Ed, I think this is supposed to help solve the problem of tracking experience and skills development *after* qualification. Prior to SWO Qual, I agree with you that the PQS is a decent record.

      In fact, I’d like to see the new log entries counter-signed by the senior watchstander or supervisor, just like PQS line items. There needs to be accountability at that level too. With a systemic problem like this, it’s not enough to know how many hours of bridge watch were stood. We also need to know who trained and signed off. They may need re-Qual too. And I’m willing to be there are plenty of SWO department heads who would fall into that category. This problem is not limited to 0-3s and below.

  • RisingSunSailor

    While I don’t specifically have a problem with a log book (though I agree with Laz that it should be digital), my issue lies with the fact there a no metrics tied to it. Aviators can point to their log books and state “I’m short XX number of hours and need to get my deck hits in” whereas the SWOS have no such requirement to point to. As such, it’s a record for records sake vice something that’s actually useful. Additionally, what does it mean for folks that are mid-career and standing other watches like TAO? Are you going to make DH’s and PA’s stand OOD in addition to their regular watch in order to meet hour requirements?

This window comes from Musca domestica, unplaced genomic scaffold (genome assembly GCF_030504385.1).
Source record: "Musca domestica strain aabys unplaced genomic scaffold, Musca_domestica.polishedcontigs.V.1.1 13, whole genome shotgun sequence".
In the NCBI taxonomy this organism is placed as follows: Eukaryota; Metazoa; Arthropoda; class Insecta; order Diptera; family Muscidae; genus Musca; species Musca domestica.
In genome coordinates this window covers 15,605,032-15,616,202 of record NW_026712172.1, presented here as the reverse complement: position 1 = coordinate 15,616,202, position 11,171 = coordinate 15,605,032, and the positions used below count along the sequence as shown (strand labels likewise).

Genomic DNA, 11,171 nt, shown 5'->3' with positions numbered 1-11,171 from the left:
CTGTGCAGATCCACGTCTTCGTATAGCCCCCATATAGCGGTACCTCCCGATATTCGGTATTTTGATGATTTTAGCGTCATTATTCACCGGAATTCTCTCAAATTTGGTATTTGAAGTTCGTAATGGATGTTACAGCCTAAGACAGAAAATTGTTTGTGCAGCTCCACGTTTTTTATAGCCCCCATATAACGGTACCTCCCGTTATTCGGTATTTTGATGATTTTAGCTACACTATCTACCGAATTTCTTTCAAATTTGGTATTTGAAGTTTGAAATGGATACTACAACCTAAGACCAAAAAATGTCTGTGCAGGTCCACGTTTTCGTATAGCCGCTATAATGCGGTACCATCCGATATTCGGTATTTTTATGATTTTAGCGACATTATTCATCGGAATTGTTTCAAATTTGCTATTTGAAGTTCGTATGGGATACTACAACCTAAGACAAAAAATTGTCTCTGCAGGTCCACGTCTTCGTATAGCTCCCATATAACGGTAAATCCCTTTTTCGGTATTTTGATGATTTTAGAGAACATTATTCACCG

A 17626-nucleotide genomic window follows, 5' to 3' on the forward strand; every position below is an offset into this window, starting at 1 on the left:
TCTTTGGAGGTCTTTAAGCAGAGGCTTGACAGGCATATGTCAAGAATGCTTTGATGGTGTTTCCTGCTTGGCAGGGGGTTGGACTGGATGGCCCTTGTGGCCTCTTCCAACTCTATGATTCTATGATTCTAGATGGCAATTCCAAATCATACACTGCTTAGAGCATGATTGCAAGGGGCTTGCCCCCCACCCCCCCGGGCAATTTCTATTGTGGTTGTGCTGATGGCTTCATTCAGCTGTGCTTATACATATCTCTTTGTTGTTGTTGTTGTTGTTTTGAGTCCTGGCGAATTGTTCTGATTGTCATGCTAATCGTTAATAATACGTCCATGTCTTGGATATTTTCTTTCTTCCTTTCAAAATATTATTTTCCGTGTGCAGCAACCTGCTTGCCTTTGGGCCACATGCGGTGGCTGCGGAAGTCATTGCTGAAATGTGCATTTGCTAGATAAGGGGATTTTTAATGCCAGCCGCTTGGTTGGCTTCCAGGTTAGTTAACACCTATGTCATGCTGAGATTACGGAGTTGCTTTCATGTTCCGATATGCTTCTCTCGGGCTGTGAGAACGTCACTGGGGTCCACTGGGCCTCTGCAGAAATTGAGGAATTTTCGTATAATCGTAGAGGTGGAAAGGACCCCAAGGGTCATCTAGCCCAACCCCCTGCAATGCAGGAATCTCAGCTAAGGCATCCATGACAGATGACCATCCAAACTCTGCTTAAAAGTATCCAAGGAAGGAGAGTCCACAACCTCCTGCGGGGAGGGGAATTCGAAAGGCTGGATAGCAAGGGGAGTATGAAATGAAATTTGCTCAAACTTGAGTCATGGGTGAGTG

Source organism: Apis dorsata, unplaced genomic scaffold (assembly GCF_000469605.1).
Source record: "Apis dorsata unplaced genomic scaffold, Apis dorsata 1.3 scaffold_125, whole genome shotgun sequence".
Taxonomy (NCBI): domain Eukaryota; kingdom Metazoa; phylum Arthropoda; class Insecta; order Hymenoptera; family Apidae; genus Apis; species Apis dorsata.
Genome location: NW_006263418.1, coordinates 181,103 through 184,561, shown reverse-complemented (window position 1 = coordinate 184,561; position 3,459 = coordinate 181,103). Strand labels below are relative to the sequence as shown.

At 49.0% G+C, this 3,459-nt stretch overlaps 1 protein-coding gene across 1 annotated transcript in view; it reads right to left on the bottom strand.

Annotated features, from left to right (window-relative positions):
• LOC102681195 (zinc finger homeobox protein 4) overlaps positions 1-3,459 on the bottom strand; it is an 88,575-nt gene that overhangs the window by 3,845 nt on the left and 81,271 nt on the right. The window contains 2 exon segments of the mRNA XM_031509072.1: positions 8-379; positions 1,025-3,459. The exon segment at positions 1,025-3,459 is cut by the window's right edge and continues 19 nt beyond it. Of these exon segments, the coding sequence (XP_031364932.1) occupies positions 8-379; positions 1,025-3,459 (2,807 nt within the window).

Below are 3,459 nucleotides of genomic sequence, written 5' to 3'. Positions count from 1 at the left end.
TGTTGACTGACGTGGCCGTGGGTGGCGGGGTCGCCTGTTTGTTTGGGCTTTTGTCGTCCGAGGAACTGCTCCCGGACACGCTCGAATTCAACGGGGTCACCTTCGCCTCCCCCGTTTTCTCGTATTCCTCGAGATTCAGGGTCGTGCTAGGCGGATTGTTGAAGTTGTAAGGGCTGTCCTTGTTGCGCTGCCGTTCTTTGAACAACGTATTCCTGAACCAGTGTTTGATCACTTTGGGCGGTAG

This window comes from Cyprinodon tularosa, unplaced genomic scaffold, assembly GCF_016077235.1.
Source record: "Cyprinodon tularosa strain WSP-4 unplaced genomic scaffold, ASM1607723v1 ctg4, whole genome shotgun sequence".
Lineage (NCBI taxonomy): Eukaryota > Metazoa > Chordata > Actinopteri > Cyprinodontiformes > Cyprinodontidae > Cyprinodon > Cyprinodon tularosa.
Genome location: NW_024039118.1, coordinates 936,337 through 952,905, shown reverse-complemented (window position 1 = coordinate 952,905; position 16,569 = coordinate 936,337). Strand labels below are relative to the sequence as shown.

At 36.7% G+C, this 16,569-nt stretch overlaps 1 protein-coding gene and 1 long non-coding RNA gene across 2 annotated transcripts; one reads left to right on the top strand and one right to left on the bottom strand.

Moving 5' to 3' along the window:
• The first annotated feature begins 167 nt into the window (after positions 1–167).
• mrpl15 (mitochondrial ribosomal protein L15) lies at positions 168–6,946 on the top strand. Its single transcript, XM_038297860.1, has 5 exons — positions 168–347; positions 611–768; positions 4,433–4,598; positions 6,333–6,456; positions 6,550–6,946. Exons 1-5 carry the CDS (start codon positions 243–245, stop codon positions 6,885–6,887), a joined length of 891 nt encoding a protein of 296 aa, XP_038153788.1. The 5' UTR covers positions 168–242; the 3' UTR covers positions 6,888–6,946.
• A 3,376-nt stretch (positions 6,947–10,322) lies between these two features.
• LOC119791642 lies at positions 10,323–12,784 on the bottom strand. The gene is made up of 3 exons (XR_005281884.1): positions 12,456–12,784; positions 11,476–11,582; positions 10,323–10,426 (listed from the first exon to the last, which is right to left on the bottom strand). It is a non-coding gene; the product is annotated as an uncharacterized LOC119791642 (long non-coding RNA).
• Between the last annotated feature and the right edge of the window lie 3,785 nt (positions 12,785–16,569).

As presented, this new initiative leaves a lot to be desired.

    • Lazarus

      Agree that succes/failure metrics should be included but that will be difficult beyond very basic requirements. Not every ship may do enough pier landings, unreps, hours of flight quarters or plane Guard to allow for officers to meet whatever the standards are. Also, how many bridge hours or evolutions are “enough?”

      • RisingSunSailor

        That’s the multi-million dollar question now, isn’t it? Coupled with that, aviators can point to the fact that each “rep” they get is tied to their skill, and their skill alone (more or less). SWOs, on the other hand, are guiding a team. For an OOD, each set/rep can be different based on who’s conning, who’s at the helm, is the CO on or off the bridge and what’s their background, etc.. Driving a ship is a team sport, not an individual one.